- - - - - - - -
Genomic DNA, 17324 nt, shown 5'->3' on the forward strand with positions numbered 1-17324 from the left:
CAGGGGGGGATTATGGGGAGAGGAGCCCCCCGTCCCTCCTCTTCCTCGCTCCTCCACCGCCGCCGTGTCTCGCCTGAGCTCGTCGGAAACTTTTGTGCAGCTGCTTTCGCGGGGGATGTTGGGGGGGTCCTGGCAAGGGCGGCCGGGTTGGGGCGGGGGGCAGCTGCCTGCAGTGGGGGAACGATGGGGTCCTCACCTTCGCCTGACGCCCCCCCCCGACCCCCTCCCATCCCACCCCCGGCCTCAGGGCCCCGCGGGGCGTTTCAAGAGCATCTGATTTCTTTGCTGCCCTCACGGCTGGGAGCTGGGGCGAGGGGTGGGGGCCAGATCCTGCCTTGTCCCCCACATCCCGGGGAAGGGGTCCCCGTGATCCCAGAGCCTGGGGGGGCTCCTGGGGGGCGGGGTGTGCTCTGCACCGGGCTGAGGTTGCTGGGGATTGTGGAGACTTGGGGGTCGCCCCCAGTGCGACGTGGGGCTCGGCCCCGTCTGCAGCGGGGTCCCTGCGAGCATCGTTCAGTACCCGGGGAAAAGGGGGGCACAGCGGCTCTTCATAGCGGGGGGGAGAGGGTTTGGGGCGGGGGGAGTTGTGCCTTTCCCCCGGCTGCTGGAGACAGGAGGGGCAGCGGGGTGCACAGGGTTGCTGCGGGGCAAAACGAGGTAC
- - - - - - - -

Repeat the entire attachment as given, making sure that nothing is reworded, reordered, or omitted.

Genomic DNA, 17324 nt, shown 5'->3' on the forward strand with positions numbered 1-17324 from the left:
CAGGGGGGGATTATGGGGAGAGGAGCCCCCCGTCCCTCCTCTTCCTCGCTCCTCCACCGCCGCCGTGTCTCGCCTGAGCTCGTCGGAAACTTTTGTGCAGCTGCTTTCGCGGGGGATGTTGGGGGGGTCCTGGCAAGGGCGGCCGGGTTGGGGCGGGGGGCAGCTGCCTGCAGTGGGGGAACGATGGGGTCCTCACCTTCGCCTGACGCCCCCCCCCGACCCCCTCCCATCCCACCCCCGGCCTCAGGGCCCCGCGGGGCGTTTCAAGAGCATCTGATTTCTTTGCTGCCCTCACGGCTGGGAGCTGGGGCGAGGGGTGGGGGCCAGATCCTGCCTTGTCCCCCACATCCCGGGGAAGGGGTCCCCGTGATCCCAGAGCCTGGGGGGGCTCCTGGGGGGCGGGGTGTGCTCTGCACCGGGCTGAGGTTGCTGGGGATTGTGGAGACTTGGGGGTCGCCCCCAGTGCGACGTGGGGCTCGGCCCCGTCTGCAGCGGGGTCCCTGCGAGCATCGTTCAGTACCCGGGGAAAAGGGGGGCACAGCGGCTCTTCATAGCGGGGGGGAGAGGGTTTGGGGCGGGGGGAGTTGTGCCTTTCCCCCGGCTGCTGGAGACAGGAGGGGCAGCGGGGTGCACAGGGTTGCTGCGGGGCAAAACGAGGTAC